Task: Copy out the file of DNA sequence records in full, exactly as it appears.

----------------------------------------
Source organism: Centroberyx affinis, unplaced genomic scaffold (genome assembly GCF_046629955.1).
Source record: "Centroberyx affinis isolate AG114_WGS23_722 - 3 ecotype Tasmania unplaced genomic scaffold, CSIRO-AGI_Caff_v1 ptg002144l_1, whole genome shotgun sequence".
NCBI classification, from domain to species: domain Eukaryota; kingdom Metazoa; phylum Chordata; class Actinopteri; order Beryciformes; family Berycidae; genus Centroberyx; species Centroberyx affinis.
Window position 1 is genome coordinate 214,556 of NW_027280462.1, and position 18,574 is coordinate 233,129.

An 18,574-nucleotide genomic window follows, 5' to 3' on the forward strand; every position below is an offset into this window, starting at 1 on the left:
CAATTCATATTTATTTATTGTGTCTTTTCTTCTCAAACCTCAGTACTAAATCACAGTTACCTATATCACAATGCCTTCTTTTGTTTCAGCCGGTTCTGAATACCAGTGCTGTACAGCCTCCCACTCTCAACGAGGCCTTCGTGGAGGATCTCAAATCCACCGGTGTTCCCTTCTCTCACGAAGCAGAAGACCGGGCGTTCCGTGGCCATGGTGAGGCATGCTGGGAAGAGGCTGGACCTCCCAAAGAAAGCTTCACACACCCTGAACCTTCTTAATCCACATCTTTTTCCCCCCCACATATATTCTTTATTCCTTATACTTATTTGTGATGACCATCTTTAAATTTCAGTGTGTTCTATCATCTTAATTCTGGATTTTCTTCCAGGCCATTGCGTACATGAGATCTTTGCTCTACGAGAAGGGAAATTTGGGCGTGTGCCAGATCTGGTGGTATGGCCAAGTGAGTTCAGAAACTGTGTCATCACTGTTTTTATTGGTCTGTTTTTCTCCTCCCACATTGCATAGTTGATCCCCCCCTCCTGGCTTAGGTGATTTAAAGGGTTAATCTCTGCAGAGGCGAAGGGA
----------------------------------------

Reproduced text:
Source organism: Centroberyx affinis, unplaced genomic scaffold (genome assembly GCF_046629955.1).
Source record: "Centroberyx affinis isolate AG114_WGS23_722 - 3 ecotype Tasmania unplaced genomic scaffold, CSIRO-AGI_Caff_v1 ptg002144l_1, whole genome shotgun sequence".
NCBI classification, from domain to species: domain Eukaryota; kingdom Metazoa; phylum Chordata; class Actinopteri; order Beryciformes; family Berycidae; genus Centroberyx; species Centroberyx affinis.
Window position 1 is genome coordinate 214,556 of NW_027280462.1, and position 18,574 is coordinate 233,129.

An 18,574-nucleotide genomic window follows, 5' to 3' on the forward strand; every position below is an offset into this window, starting at 1 on the left:
CAATTCATATTTATTTATTGTGTCTTTTCTTCTCAAACCTCAGTACTAAATCACAGTTACCTATATCACAATGCCTTCTTTTGTTTCAGCCGGTTCTGAATACCAGTGCTGTACAGCCTCCCACTCTCAACGAGGCCTTCGTGGAGGATCTCAAATCCACCGGTGTTCCCTTCTCTCACGAAGCAGAAGACCGGGCGTTCCGTGGCCATGGTGAGGCATGCTGGGAAGAGGCTGGACCTCCCAAAGAAAGCTTCACACACCCTGAACCTTCTTAATCCACATCTTTTTCCCCCCCACATATATTCTTTATTCCTTATACTTATTTGTGATGACCATCTTTAAATTTCAGTGTGTTCTATCATCTTAATTCTGGATTTTCTTCCAGGCCATTGCGTACATGAGATCTTTGCTCTACGAGAAGGGAAATTTGGGCGTGTGCCAGATCTGGTGGTATGGCCAAGTGAGTTCAGAAACTGTGTCATCACTGTTTTTATTGGTCTGTTTTTCTCCTCCCACATTGCATAGTTGATCCCCCCCTCCTGGCTTAGGTGATTTAAAGGGTTAATCTCTGCAGAGGCGAAGGGA